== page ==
And passing again into the jostling crowd they walked on in silence side by side. A slanting cloud of fog had drifted from the river down into the street, creating a shivering and terrifying darkness. The cabs moved at walking pace, the huge omnibuses stopped belated, and their advertisements could not be read even when a block occurred close under a gas-lamp. The jewellers' windows emitted the most light; but even gold and silver wares seemed to have become tarnished in the sickening atmosphere. Then the smell from fishmongers' shops grew more sour as the assistant piled up the lobsters and flooded the marbles preparatory to closing; and, just within the circle of vision, inhaling the greasy fragrance of soup, a woman in a blue bonnet loitered near a grating.

'This is Bedford Street, I think,' said Kate, 'but it's so dark that it's impossible to see.'

'I suppose you know London well?' replied Ralph somewhat pointedly.

'Pretty well, I've been here now for some time.'

For the last three or four minutes not a word had been spoken. Kate was surprised that Ralph was not angry with her; she wanted to speak to him of old times, but it was hard to break the ice of intervening years. At last, as they stopped before the door of a small family hotel, he said:

'It's now something like four years since we parted, ain't it?'

The question startled her, and she answered nervously and hurriedly:

'I suppose it is, but I'd better wish you good-bye now—you're safe at home.'

'Oh no! come in; you look so very tired, a glass of wine will do you good. Besides, what harm? Wasn't I your husband once?'

'Oh, Ralph! how can you?'

'Why, there's no reason why I shouldn't hear how you've been getting on. We're just like strangers, so many things have occurred; I've married since—but perhaps you didn't hear of it?'

'Married! Who did you marry?'

'Well! I married your assistant, Hender.'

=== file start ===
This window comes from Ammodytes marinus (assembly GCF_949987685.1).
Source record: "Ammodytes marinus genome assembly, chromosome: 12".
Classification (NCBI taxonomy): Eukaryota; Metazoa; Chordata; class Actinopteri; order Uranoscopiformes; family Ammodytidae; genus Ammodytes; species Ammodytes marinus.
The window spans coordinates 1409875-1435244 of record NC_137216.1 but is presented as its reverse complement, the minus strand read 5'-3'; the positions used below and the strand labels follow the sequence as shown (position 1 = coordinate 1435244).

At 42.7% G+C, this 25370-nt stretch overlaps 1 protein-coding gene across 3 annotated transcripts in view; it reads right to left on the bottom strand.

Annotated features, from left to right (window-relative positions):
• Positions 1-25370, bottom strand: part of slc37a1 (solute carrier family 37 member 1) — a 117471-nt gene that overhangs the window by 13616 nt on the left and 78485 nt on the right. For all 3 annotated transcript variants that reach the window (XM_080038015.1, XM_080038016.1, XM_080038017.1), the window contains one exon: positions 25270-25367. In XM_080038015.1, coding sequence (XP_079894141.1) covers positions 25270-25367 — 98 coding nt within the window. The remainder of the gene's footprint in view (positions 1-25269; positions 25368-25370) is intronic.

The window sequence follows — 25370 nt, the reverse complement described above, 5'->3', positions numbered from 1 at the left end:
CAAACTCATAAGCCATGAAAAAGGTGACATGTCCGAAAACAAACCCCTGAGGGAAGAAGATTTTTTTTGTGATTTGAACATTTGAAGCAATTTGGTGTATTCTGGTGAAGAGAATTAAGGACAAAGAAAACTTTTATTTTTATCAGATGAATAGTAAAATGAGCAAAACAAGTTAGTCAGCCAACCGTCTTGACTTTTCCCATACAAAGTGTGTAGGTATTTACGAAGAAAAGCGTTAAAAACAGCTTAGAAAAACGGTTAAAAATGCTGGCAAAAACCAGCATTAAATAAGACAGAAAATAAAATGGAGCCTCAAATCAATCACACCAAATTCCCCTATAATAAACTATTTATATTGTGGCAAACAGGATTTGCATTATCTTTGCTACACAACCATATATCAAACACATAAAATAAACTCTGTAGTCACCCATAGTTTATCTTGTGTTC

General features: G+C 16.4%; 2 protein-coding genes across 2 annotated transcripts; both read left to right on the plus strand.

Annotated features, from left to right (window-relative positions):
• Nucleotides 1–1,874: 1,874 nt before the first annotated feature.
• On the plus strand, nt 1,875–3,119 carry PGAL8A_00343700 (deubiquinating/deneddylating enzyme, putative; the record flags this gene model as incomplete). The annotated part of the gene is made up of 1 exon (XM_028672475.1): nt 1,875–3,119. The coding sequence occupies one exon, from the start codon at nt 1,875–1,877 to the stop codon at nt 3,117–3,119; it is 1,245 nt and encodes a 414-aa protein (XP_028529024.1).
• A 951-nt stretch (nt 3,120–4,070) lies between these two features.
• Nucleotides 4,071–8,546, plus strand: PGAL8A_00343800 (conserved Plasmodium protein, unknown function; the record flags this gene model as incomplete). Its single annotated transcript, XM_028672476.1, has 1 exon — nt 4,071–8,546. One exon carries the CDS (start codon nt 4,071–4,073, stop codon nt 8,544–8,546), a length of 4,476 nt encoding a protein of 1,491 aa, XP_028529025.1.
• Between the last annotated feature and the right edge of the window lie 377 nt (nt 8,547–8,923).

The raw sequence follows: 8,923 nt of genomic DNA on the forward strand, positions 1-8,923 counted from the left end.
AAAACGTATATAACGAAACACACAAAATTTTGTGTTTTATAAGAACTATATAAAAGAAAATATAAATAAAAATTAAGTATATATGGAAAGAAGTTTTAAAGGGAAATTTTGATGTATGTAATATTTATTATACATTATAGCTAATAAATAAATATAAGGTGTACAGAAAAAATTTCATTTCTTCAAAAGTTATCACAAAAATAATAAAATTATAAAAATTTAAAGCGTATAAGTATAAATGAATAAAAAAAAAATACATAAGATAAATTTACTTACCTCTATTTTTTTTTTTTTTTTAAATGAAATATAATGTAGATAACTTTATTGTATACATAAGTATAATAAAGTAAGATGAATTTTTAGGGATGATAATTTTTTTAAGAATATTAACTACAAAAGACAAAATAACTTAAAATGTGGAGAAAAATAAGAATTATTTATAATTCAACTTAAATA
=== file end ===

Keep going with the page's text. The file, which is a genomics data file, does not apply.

'What, Hender your wife?' said Kate, with an intonation of voice that was full of pain. A dagger thrust suddenly through her side as she went up the staircase could not have wounded her more cruelly than the news that the woman who had been her assistant now owned the house that once was hers. The story of the dog in the manger is as old as the world.

Through the windows of the little public sitting-room nothing was visible; everything was shrouded in the yellow curtain of fog. A commercial traveller had drawn off his boots, and was warming his slippered feet by the fire.

'Dreadful weather, sir,' said the man. 'I'm afraid it won't do your cough much good. Will you come near the fire?'

'Thank you,' said Ralph.

Kate mechanically drew forward a chair. It would be impossible for them to say a word, for the traveller was evidently inclined to be garrulous, and both wondered what they should do; but at that moment the chambermaid came to announce that the gentleman's room was ready. He took up his boots and retired, leaving the two, who had once been husband and wife, alone; and yet it seemed as difficult as ever to speak of what was uppermost in their minds. Kate helped Ralph off with his great-coat, and she noticed that he looked thinner and paler. The servant brought up two glasses of grog, and when Kate had taken off her bonnet, she said: 'Do you think I'm much altered?'

'Well, since you ask me, Kate, I must say I don't think you're looking very well. You're thinner than you used to be, and you've lost a good deal of your hair.'

'I've only just recovered from a bad illness,' she said, sighing, and as she raised the glass to her lips the gaslight defined the whole contour of her head. The thick hair that used to encircle her pale prominent temples like rich velvet, looked now like a black silk band frayed and whitened at the seam.

'But what have you been doing? Have things gone pretty well with you?' said Ralph, whose breath came from him in a thin but continuous whistle. 'What happened when I got my decree of divorce?'

'Nothing particular for a while, but afterwards we were married.'

'Oh!' said Ralph, 'so he married you, did he? Well, I shouldn't have expected it of him. So we're both married. Isn't it odd? And meeting, too, in this way.'

'Yes, many things have happened since then. I've been on the stage—travelling all over England.'

'What! you on the stage, Kate?' said Ralph, lifting his head from his hand. 'Oh lord! oh lord! how—Ha! ha! oh! but I mustn't la-ugh; I won't be able to breathe.'

Kate turned to him almost angrily, and the ghost of the prima donna awakening in her, she said:

'I don't see what there is to laugh at. I've played all the leading parts, and in all the principal towns in England—Liverpool, Manchester, Leeds. The Newcastle Chronicle said my Serpolette was the best they'd seen.

Ralph looked bewildered, like a man blinded for a moment by a sudden flash of lightning. He could not at once realize that this woman, who had been his wife, who had washed and scrubbed in his little home in Hanley, was now one of those luminous women who, in clear skirts and pink stockings, wander singing beautiful songs, amid illimitable forests and unscalable mountains. For a moment he regretted he had married Miss Hender.

'But I don't think I shall ever act again.'

'How's that?' he said with an intonation of disappointment in his voice.